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Stone Age wall discovered at the bottom of the Baltic Sea ‘could be Europe’s oldest megastructure’ | Science

A Stone Age wall discovered beneath waves off Germany’s Baltic coast could be the oldest known man-made megastructure in Europe, researchers say.

The wall, which stretches nearly a kilometer along the seabed of Mecklenburg Bay, was spotted by accident when scientists used a multibeam sonar system from a research vessel during a student trip to about 10 km (six miles) offshore.

Closer inspection of the structure, called Blinkerwall, revealed about 1,400 smaller stones that appear to have been positioned to connect nearly 300 larger boulders, many of which were too heavy for groups of humans to move.

The submerged wall, described as an “exciting discovery”, is covered by 21 meters of water, but researchers believe it was built by hunter-gatherers on land near a lake or swamp it more than 10,000 years ago.

Although the wall’s usefulness is difficult to prove, scientists suspect it served as a travel route for hunters pursuing reindeer herds.

“When you chase animals, they follow these structures, they don’t try to jump over them,” said Jacob Geersen of the Leibniz Institute for Baltic Sea Research in Warnemünde, a German port city on the coast. Baltic.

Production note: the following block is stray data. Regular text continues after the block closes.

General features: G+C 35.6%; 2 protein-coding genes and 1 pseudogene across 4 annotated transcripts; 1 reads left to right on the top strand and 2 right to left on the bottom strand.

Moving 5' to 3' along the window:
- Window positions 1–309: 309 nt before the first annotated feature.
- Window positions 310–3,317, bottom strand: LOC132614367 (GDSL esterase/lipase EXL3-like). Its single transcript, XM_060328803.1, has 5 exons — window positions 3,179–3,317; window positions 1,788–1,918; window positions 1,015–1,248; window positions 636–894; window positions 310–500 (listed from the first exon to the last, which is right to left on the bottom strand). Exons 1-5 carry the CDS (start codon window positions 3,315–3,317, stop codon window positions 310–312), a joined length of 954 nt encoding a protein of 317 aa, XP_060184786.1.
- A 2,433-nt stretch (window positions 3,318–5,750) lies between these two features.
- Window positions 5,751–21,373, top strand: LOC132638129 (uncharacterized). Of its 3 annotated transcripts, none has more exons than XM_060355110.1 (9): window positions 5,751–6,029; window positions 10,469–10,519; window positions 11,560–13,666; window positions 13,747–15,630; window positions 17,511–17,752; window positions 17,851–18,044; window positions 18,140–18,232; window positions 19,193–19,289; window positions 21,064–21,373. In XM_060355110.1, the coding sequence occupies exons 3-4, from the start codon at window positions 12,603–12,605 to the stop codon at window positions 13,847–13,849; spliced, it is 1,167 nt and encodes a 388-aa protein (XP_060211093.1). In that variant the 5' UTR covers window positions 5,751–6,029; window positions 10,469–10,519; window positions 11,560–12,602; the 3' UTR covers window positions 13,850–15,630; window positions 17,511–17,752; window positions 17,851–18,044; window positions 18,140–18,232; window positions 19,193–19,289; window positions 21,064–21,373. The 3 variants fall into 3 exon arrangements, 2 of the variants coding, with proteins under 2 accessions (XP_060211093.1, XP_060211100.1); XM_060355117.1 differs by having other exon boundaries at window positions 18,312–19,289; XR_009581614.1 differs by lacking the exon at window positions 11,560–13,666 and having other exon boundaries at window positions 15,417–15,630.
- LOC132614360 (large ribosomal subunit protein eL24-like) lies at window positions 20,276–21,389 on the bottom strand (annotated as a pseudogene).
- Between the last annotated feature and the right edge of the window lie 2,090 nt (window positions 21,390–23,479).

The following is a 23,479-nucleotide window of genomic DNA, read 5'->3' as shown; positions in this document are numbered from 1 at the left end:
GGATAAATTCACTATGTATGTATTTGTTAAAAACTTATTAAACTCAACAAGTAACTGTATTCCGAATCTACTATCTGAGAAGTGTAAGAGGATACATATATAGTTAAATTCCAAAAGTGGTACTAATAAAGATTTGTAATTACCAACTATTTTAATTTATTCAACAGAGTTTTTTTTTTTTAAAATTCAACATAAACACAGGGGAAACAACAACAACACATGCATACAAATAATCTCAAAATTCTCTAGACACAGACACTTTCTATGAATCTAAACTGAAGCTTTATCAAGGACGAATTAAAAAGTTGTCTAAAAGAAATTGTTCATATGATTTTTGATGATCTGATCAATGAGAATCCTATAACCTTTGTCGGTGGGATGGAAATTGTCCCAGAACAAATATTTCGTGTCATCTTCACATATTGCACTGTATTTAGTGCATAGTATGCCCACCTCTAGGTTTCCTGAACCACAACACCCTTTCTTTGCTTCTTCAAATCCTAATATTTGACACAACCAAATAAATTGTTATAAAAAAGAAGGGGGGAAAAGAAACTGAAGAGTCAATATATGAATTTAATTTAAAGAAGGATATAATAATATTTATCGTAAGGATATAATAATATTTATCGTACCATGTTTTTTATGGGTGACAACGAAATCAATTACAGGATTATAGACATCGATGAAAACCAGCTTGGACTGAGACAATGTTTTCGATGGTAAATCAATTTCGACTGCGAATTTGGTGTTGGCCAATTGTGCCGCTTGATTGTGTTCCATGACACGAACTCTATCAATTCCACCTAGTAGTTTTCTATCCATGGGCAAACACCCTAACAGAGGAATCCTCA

“The idea would be to create an artificial bottleneck with a second wall or with the lake shore,” he added.

A second wall that ran alongside the Blinkerwall may be buried in seafloor sediments, the researchers write in the Proceedings of the National Academy of Sciences.

Alternatively, the wall may have forced the animals into the nearby lake, slowing them down and making them easy prey for the humans who awaited them in canoes armed with spears or bows and arrows.

Given the size and shape of the 971 meter long wall, Geersen and his colleagues consider it unlikely that it was formed by natural processes, such as a huge tsunami moving the stones or the stones left behind by a moving glacier.

The angle of the wall, which is typically less than a meter high, changes direction when it meets the larger boulders, suggesting that the piles of smaller stones were intentionally positioned to connect them. In total, the stones of the wall would weigh more than 142 tonnes.

If the wall was an ancient hunting path, it was likely built more than 10,000 years ago and submerged by rising sea levels around 8,500 years ago.

“This places the Blinkerwall within the range of the oldest known examples of hunting architecture in the world and potentially makes it the oldest man-made megastructure in Europe,” the researchers said.

Geersen now wants to revisit the site to reconstruct the ancient landscape and search for animal bones and human objects, such as projectiles used for hunting, that may be buried in the sediments around the wall.

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